In the movie "The Prophet" there is a scene where Robert Duvall, a charismatic evangelist, is standing on a bridge in a small town during some type of festival, watching as a barge of what I presume to be Catholic clergy pass by blessing and sprinkling holy water on the crowd. He smiles and says something to the effect of "We have our different ways, but we get the job done, don't we?" He was referring to serving God - whether you are Catholic or Protestant.
I think Pope Benedict's recent statements about salvation only being attained in the Catholic faith put a span of distance within the unity of Catholics and Protestants (see article below). Instead of polarizing, I think he should focus on uniting ALL Christians in a common goal of love and understanding.
Nowhere in the Bible will you find the words "The Catholic Church is the One True Church". This is a spiritually dangerous assumption.
Pope approves document - Roman Catholic Church provides the only true path to salvation, other churches defective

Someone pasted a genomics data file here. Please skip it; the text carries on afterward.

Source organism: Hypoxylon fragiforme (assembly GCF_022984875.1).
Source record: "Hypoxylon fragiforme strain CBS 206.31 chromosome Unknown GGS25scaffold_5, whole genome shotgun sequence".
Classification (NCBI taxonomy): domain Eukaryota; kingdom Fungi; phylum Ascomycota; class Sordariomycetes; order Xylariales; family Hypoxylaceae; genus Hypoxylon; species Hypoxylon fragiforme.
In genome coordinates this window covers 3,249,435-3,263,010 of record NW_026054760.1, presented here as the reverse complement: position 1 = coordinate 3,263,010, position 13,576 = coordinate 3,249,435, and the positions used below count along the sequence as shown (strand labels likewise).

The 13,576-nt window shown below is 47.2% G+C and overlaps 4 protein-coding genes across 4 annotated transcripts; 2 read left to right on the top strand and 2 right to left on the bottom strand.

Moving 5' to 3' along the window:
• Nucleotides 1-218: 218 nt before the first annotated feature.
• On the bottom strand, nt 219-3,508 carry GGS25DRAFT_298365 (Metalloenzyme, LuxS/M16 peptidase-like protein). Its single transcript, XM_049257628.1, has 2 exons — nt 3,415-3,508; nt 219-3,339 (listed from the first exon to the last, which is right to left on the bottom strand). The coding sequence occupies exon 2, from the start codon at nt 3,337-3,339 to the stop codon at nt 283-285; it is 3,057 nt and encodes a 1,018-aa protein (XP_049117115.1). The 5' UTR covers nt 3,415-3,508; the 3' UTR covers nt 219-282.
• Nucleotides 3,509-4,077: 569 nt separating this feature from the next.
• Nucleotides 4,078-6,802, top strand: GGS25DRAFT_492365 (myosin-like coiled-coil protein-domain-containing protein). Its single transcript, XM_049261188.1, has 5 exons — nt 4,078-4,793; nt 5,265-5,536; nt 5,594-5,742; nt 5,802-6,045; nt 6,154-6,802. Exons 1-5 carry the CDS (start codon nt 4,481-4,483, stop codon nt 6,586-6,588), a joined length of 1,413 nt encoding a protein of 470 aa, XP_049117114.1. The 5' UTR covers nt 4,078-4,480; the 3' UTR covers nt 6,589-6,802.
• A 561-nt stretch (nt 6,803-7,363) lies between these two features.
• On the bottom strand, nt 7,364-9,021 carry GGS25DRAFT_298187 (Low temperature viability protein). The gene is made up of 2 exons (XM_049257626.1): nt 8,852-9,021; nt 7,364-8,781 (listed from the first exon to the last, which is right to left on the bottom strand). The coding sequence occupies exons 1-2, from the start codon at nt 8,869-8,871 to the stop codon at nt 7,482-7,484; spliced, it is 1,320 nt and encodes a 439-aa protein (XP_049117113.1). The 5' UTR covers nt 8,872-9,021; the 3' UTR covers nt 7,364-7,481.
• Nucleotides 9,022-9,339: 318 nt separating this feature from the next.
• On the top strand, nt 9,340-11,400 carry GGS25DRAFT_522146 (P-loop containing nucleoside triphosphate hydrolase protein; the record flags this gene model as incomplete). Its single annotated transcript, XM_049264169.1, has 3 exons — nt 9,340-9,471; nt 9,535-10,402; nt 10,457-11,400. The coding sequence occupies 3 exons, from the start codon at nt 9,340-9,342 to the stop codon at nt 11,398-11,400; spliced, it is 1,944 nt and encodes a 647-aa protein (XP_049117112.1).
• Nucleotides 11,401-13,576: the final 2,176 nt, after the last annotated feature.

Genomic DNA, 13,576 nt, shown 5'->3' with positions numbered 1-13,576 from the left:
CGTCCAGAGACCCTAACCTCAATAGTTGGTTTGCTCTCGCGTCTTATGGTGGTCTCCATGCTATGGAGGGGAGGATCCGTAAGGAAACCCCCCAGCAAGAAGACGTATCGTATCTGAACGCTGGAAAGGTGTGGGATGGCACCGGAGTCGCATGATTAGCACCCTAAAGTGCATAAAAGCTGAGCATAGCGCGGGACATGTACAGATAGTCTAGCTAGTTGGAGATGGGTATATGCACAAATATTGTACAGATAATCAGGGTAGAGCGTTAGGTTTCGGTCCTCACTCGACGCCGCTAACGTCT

Pope Benedict XVI has ignited controversy across the world by approving a document saying non-Catholic Christian communities are either defective or not true churches, and the Roman Catholic Church provides the only true path to salvation. "Christ 'established here on earth' only one church," said the document, reasserting the primacy of Catholicism. It said other Christian communities such as Protestants "cannot be called 'churches' in the proper sense" since they don't have what's known as apostolic succession – that is, the ability to trace their bishops back to the original 12 apostles of Jesus. The document said the Orthodox church suffered from a "wound" because it did not recognize the primacy of the pope, adding the wound was "still more profound" among Protestant denominations. It was "difficult to see how the title of 'Church' could possibly be attributed to them," said the statement from the Congregation for the Doctrine of the Faith, purporting Roman Catholicism was "the one true Church of Christ.""These separated churches and communities, though we believe they suffer from defects, are deprived neither of significance nor importance in the mystery of salvation," the document read. "In fact the Spirit of Christ has not refrained from using them as instruments of salvation, whose value derives from that fullness of grace and of truth which has been entrusted to the Catholic Church."The document, formulated as five questions and answers, repeated sections of a 2000 text the pope wrote when he was prefect of the congregation, "Dominus Iesus," which angered Protestant and other Christian denominations because it said they were not true churches and did not have the "means of salvation."The Vatican's statement, signed by American Cardinal William Levada, was approved by Benedict June 29, the feast of Saints Peter and Paul in the Catholic faith.Protestant leaders wasted no time attacking the statement."It makes us question whether we are indeed praying together for Christian unity," said the World Alliance of Reformed Churches, a group of 75 million Protestants in more than 100 countries. "It makes us question the seriousness with which the Roman Catholic Church takes its dialogues with the reformed family and other families of the church."